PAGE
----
David Cameron has just delivered his feistiest performance of the election campaign yet. In a combative interview with Andrew Marr, the Tory leader repeatedly described the prospect of a Labour government propped up by the SNP as ‘frightening’, telling English voters that the SNP wouldn’t ‘care’ about them and their needs. He implicitly warned that SNP MPs supporting a Labour government would result in less money for English constituencies. He had been given this opening by Nicola Sturgeon, who in her interview had made clear how the SNP would use the fixed term parliament act to give them maximum influence on a Labour government. Her point was that the fixed term parliament act means that a government can be defeated in the Commons without being brought down.
The rest of the interview didn’t shed much light, as Cameron and Marr repeatedly interrupted each other. But what was striking was Cameron’s change of tone, which seemed deliberate. Gone was Prime Ministerial detachment, replaced by a much more passionate tone as Cameron inveighed against the mess that the last Labour government had left and argued about who the Tories stand up for.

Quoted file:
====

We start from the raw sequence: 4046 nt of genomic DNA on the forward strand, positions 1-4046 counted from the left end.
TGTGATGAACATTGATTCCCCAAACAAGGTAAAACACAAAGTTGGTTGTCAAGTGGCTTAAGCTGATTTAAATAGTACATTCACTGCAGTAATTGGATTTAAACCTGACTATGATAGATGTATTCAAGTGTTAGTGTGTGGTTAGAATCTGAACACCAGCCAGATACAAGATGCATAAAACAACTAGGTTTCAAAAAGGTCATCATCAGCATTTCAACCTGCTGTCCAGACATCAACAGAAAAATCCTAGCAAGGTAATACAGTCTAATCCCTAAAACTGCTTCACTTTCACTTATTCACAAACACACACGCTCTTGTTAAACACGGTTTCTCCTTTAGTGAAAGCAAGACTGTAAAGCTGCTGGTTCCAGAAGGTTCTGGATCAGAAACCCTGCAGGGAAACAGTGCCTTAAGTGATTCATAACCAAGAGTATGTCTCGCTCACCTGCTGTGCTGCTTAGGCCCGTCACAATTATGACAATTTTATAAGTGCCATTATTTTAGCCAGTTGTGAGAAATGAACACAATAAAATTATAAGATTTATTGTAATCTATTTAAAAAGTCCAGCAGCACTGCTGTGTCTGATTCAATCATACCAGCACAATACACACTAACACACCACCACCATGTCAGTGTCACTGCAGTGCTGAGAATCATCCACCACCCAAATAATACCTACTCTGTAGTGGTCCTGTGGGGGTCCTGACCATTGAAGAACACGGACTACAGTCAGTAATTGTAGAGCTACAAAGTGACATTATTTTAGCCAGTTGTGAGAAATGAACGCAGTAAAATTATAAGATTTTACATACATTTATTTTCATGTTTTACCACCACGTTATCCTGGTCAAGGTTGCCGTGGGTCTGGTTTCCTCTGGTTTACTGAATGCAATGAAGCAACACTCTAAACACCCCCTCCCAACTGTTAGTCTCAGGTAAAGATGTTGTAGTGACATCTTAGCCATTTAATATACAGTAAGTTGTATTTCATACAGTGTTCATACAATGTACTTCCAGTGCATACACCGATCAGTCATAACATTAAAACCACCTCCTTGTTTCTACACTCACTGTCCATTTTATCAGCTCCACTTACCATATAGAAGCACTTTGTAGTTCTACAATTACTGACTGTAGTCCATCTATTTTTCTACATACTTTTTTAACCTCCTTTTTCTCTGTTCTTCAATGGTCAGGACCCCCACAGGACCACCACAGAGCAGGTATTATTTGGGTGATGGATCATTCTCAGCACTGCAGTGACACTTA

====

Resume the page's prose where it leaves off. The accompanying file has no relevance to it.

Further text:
There are now 18 days to go to polling days and the Tories are not ahead in the polls. This means that Cameron is running out of time to change minds but as his performance this morning showed, he clearly believes that his strongest card is voters’ fears of the SNP having the whip hand at Westminster.
Update: Tory source tells me that Cameron will this week be doing a whistle stop tour of the 23 seats that the party needs to win for a majority, assuming it holds all the seat it currently has which is far from certain.